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East Timor needs justice before reconciliation


'East Timor' by Chris JohnstonWe go to great lengths to commemorate the bloody conflicts that occur frequently in our history. For good reason. Remembering the violence that followed East Timor's independence vote ten years ago could indeed be the key to the country's stable future. If accompanied by the delivery of justice for crimes committed, it could lead young East Timorese to use peaceful means — rather than violence — to settle differences.

East Timor's leaders have tended to fix their minds on economic and social development, without firm acceptance that effective progress is only likely to occur in a climate in which justice has been delivered for past crimes. The reasoning has been that East Timor remains one of the world's poorest countries, and feeding the population would be a better use of scarce funds than paying for tribunals.

Early in his term, former President Xanana Gusmao pushed for reconciliation, as Nelson Mandela had done in South Africa. He was opposed by the Catholic Church and others, who insisted on the priority of justice. Yesterday current President Jose Ramos Horta declared that a reconciliation tribunal would not be set up.

Recently The Economist observed that a culture of amnesty prevails in the country, and there is little evidence that it has helped stability. 'On the contrary, Timor-Leste has seen gang warfare, a mutiny by part of the army, and an assassination attempt on Mr Ramos-Horta.'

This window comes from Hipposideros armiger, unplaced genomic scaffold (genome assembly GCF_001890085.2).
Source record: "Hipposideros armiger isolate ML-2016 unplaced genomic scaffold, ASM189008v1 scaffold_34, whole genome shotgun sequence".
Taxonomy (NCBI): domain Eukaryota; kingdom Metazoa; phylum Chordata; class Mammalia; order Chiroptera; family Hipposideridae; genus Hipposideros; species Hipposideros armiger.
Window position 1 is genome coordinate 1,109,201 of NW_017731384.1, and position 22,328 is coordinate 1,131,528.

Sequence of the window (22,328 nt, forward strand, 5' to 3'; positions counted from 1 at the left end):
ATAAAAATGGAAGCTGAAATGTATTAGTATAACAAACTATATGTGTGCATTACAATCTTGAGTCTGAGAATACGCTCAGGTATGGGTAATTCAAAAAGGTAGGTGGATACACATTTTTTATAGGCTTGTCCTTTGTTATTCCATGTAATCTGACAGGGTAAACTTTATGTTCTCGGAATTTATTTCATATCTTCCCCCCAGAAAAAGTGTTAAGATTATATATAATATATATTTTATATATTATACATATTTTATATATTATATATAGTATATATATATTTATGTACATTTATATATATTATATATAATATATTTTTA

Last week's Amnesty International report said policies aimed at reconciliation had 'demoralised victims and not delivered them justice'. The London-based Catholic advocacy organisation Progressio said on Thursday that long-term development will be 'seriously hindered' if justice for past crimes remains undelivered.

There would be several paths open to the East Timorese Government to provide justice for the victims of past crimes. One is to hold a plebiscite to give the people an opportunity to say whether they want an ongoing process of reconciliation without a special tribunal. It's arguable that the government is behaving in a very high-handed way in relation to these vexed matters and that it should give the people the opportunity to say what they want done.